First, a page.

The first part of the inventory of forest habitats in the Oituz-Ojdula Natura 2000 site was completed, as part of the “Elaboration of the Natura 2000 Oituz-Ojdula Management Plan” project.
The Oituz-Ojdula Natura 2000 site (situated in the Breţcu Mountains) is a territory with forest habitats such as beech, spruce and alder forests. Beech forests meet along the valleys of Oituz and Ojdula. Here we find species characteristic of montane and submontane beech forests, such as woodruff (Asperula odorata), wood anemone (Anemone nemorosa), wood spurge (Euphorbia amygdaloides), Solomon’s-seal (Polygonatum verticillatum), wood speedwell (Veronica montana), cardamine glanduligera (Dentaria glandulosa), roadside fescue (Festuca drymeja), white butterbur (Petasites albus).
In acidophilic sites, often in recesses, with percolated soil, acidophilous species of beech forests appear in the grassy layer, for example wood bluegrass (Poa nemoralis), white wood-rush (Luzula luzuloides), reedgrass (Calamagrostis arundinacea), wood-sorrel (Oxalis acetosella) were found. Acidic species really appear primarily on the edge of forests, mountain pastures, or spruce forests. Of these, we have the European blueberry (Vaccinium myrtillus), the lingonberry (Vaccinium vitis-idaea), the common heather (Calluna vulgaris), the Stag’s-horn clubmoss (Lycopodium clavatum) and the northern firmoss (Huperzia selago).
Plants specific to the Dacian woods of beech are the common comfrey (Symphytum cordatum) and the red lungwort (Pulmonaria rubra), found along the streams, but also spread throughout the territory.
Dacian beech forests occupy larger areas, however, there are only a few species-rich spots. Here one may find the long beech fern (Phegopteris connectilis), enchanter’s nightshade (Circaea alpina), February daphne (Daphne mezereum), ghost orchid (Epipogium aphyllum).
In the beech forests we also find plants specific to hot and dry areas, such as wood melic (Melica uniflora), yellow foxglov (Digitalis grandiflora), and black pea (Lathyrus niger).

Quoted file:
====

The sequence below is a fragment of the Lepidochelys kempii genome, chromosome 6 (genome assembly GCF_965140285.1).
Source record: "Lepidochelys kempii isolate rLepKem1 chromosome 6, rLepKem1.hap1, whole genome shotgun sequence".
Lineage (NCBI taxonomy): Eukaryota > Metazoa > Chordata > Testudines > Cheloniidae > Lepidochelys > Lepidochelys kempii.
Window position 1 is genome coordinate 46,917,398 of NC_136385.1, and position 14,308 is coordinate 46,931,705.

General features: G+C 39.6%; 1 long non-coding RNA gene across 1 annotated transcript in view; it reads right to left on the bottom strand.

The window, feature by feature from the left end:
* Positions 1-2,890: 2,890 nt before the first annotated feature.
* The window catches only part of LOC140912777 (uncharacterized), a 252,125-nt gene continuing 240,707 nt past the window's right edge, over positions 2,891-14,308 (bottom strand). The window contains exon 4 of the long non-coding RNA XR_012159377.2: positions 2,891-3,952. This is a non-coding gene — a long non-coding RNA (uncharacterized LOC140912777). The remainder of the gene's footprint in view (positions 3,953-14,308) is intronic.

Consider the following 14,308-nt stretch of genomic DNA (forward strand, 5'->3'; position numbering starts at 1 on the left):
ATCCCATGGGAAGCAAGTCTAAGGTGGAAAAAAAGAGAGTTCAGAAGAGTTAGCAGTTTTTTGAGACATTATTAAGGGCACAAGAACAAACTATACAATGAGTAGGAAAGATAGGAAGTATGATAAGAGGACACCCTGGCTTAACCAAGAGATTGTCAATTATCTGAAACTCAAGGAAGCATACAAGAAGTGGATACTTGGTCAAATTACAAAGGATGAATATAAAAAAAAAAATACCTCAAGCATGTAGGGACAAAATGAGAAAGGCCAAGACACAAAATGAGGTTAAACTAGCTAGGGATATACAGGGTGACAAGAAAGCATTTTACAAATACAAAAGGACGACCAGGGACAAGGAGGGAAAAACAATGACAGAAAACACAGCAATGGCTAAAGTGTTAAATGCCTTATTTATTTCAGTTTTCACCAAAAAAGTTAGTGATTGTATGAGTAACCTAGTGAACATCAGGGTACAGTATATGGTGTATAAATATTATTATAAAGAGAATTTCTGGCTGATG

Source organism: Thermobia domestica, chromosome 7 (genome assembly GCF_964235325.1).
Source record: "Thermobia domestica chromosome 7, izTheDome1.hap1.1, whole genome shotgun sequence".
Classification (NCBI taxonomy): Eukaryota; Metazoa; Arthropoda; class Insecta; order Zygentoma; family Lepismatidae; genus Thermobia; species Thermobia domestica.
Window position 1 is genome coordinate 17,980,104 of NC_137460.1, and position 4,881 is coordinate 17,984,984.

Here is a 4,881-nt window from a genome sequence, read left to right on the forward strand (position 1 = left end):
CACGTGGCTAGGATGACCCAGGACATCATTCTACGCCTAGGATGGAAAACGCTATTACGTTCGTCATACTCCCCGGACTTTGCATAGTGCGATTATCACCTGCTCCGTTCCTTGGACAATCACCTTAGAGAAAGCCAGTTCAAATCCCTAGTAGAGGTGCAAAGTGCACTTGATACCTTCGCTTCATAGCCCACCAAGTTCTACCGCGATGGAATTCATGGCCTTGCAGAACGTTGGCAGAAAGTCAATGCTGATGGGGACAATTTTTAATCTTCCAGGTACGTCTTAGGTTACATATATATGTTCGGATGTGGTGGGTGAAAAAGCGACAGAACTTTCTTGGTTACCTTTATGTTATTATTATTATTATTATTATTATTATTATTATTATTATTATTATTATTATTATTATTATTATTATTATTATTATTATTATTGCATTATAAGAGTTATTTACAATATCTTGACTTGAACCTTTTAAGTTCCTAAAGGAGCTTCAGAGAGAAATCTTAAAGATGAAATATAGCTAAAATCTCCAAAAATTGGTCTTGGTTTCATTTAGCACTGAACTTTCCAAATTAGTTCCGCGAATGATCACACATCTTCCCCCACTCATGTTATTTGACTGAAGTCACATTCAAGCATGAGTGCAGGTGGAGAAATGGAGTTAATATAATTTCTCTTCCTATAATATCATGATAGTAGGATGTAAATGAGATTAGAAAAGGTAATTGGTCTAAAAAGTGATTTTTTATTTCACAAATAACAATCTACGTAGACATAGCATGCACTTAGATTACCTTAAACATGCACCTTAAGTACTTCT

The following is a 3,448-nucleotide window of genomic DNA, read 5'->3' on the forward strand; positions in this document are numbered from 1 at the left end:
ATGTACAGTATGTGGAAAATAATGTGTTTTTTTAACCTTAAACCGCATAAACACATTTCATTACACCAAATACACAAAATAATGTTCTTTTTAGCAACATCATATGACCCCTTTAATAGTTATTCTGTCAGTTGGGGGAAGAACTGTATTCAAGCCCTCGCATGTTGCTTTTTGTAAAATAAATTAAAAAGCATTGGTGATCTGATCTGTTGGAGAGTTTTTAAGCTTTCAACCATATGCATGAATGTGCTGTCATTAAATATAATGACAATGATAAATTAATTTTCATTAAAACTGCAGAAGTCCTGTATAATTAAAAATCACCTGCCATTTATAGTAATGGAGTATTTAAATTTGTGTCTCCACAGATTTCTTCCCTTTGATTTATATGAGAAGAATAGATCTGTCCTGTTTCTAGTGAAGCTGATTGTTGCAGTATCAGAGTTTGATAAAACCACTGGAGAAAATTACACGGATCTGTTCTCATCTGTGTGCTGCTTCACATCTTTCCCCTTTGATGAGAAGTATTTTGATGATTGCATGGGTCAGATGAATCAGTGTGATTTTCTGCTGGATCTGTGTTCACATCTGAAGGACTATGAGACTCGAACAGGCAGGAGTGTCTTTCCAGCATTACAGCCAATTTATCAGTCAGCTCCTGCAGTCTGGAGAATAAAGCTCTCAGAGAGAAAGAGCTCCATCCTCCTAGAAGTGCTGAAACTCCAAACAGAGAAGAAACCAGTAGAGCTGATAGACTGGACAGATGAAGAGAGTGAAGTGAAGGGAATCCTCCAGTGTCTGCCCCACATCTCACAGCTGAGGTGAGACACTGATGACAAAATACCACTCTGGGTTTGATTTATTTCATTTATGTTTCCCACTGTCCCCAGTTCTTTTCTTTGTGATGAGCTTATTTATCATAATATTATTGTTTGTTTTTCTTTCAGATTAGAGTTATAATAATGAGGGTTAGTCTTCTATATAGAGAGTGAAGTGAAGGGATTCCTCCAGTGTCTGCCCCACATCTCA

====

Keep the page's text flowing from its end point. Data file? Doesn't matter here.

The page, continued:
The grassy layer of spruce forests resembles beech woods, but in the absence of light, there are several acidophilous species, such as the ne-flowered wintergreen (Moneses uniflora) and sidebells wintergreen (Orthilia secunda).
Of all types of forests the richest and most interesting in species are the alder, near the brooks. These forests are made of gray alder (Alnus incana), interesting fact that the gray alder is present up to the edge of the Natura 2000 site, on the Ojdula side. Outside the site appears the black alder. Besides the species characteristic of these forests – such as the heartleaf oxeye (Telekia speciosa), white hellebore (Veratrum album), valerian (Valeriana simplicifolia), the large bitter-cress (Cardamine amara), ostrich fern (Matteuccia struthiopteris) – more rare species occur, the giant bellflower (Campanula latifolia), the broomrape (Orobanche flava), the parasite of butterbur (Petasites hybridus).
In the Oituz Valley there are extensive meadows (after deforestation), some are drier and some of them are humid, and there are a large number of different species: the european globeflower (Trollius europaeus), the sneezeweed (Achillea ptarmica), and the sedge species (Carex canescens, Carex echinata, Carex nigra and Carex rostrata).
|At the edge of the forests there are dispersed swamps with the species characteristic of these habitats, which are not found in other parts of the site: common mouse-ear chickweed (Cerastium sylvaticum), wood horsetail (Equisetum sylvaticum), common cottongrass (Eriophorum angustifolium), flat-sedge (Blysmus compressus), ragwort (Senecio subalpinus).
On mountain pastures we can find the matgrass (Nardus stricta), but in the more grazing places we find the bentgrass (Agrostis spp.). Another plant specific to the meadows and forest edges is the Peucedanum oreoselinum, which marks a sandy soil.
In places where rocks appear, in the beech forests and in the ditches appear plants as common polypody (Polypodium vulgare) and other fern species.
In habitats with forests and lawns, allogeneic species do not have the necessary conditions to grow, however, along the roads they may appear in a smaller number, for example slender rush (Juncus tenuis), gallant soldier (Galinsoga parviflora), shaggy soldier (Galinsoga quadriradiata), seaberry (Hippophae rhamnoides), and even near the national road black locust (Robinia pseudacacia).
There are currently 460 vascular plants, but ongoing botanical analyzes will certainly increase this number.
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